Youth Say - Angus Duncan
Published 9 Sep 2011 09:30 0 Comments
"ENJOY your visit" is not what you expect to hear when you're about to enter Perth Prison.
It wasn't sarcasm either, for it was Mike Inglis, Governor of Perth Prison, who spoke to us.
He, like many of his prison officers, is being converted to the idea that allowing schools to visit prisons is a worthwhile idea.
The idea behind our visit was so that we could gain an understanding of the conditions in prison and whether or not it's effective.
It might not be everyone's cup of tea but when you're expected to do a 5000-word dissertation on law and order, it suddenly becomes appealing.
I liked the idea; according to a survey commissioned by Lord Ashcroft, two-thirds of the public think that prison life is not hard enough - I wanted to see for myself as to whether they were right.
We're taken in to B Hall - the first taste of prison for many people, since suspects held on remand are placed here.
A brief introduction to prison life suggests that life here is anything but "soft": robberies, bullying and threats of violence are astoundingly common - a knife can be made using a lighter to convert a shaving razor and a pen into a knife "in seconds".
The officer points at one of my friends: "You being a Fifer - you wouldnae stand a chance" - territorialism is another problem, apparently.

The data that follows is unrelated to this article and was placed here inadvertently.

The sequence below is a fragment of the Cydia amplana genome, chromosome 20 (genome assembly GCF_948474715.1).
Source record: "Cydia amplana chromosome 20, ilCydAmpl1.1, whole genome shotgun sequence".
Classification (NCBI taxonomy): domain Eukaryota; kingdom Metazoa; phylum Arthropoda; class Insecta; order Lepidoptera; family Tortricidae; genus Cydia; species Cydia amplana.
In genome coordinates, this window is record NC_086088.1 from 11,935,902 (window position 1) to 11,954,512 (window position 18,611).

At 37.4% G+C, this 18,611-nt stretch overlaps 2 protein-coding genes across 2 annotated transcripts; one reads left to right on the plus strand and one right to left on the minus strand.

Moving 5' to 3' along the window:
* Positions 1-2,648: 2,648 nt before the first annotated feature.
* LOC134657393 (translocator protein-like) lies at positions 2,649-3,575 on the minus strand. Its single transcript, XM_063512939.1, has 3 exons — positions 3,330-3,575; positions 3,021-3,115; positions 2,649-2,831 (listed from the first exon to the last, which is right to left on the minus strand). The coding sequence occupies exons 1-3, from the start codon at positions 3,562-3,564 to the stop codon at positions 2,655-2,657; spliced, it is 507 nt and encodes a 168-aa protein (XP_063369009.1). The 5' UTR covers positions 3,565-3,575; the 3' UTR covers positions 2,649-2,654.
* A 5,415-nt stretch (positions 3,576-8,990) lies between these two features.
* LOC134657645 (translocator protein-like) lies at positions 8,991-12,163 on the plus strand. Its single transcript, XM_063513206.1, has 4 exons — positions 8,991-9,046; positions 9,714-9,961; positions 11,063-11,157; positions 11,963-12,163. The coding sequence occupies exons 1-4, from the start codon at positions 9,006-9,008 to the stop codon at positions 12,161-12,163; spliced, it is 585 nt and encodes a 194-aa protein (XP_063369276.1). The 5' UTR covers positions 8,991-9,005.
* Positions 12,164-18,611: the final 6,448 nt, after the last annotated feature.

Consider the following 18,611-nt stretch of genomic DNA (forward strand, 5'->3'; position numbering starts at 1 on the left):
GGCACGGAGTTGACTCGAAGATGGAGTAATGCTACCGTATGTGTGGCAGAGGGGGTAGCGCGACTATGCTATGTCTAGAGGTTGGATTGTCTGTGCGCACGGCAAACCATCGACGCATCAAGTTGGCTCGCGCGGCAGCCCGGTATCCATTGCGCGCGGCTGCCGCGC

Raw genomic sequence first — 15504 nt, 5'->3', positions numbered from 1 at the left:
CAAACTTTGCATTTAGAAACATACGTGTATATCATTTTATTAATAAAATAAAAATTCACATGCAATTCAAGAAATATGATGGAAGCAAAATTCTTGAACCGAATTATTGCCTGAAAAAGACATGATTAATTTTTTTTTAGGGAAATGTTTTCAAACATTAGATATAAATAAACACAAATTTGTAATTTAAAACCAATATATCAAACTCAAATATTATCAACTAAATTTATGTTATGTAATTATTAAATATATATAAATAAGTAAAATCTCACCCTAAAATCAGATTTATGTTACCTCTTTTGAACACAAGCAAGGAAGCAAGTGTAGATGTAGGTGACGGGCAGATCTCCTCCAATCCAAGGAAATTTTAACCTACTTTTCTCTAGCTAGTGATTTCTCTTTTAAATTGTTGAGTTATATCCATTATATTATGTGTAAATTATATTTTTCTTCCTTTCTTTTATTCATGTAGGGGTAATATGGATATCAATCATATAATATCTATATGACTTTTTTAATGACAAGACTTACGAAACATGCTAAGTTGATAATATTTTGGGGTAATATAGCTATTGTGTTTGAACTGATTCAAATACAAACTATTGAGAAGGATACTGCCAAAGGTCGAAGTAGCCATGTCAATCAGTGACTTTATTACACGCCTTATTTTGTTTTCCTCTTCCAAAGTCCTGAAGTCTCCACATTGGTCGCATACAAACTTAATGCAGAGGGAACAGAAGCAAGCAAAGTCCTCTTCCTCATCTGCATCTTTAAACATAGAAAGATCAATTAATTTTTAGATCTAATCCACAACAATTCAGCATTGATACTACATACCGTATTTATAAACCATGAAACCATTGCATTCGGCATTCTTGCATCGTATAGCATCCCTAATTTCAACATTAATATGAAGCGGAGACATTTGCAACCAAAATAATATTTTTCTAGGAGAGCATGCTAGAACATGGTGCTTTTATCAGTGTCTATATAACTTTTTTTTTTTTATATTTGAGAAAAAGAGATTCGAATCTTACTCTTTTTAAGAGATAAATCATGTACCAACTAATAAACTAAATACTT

I thought I was about to see the poll's view vindicated when we were told that we were going to see a "deluxe" cell. Wrong. The "deluxe" cell consisted of a bed (usually it's a bunk), a small TV set, a desk and a kettle. There's also very little room to move around it. That hardly qualifies as "soft", especially when remand prisoners can spend up to 19 hours per day locked up.
What was most intriguing was being taken to speak to a prisoner in C Hall - a wing that dates from 2007 and holds the convicted prisoners.
We can't see inside a cell here but we're told that the prisoners have to work for around five hours per day and can only earn a maximum wage of £14 a week. £1 of that is taken back to pay for Sky TV in their rooms, "it's only one channel, though. A sort of committee decides what gets shown" an officer assures us.
Why give Sky TV to prisoners, though? "It's the best thing that's ever come into prisons," prison officer Steve (not his real name) tells us, "before, we had to man big TV halls and you can imagine, say, if it's 9 o' clock and we say, 'Right, TVs off - back to your cells' and it was half time in a football match ...they're not reluctant to go back to their cells now. You should not be punished when you're actually in prison."
It's a good management tool ... it's the first thing to go," his colleague adds.
This all now starts to make sense: while the cushy side of prison has been well publicised, the unpleasant sides simply have not.
For example, the "exercise ground"- a tarmac square where prisoners walk around in a circle, or the segregation unit, where disruptive prisoners are locked up in a cell with only the bare essentials 23 hours a day.
There's no contact with other prisoners, only the guards, who only open the door when there's three of them present.
Sixty per cent of those released from Perth re-offend within three years, prompting supporters of community-based sentences to claim that this shows that prison doesn't rehabilitate, while supporters of prison claim that life in prison is "too soft."
I prefer the explanation offered by Steve; the loss of liberty and having what they are going to do dictated to them means that prisoners "can't function when they get out". His solution? "Make the prisoner responsible."
The views expressed in this column are those of Angus and do not necessarily reflect the views of the Scottish Youth Parliament.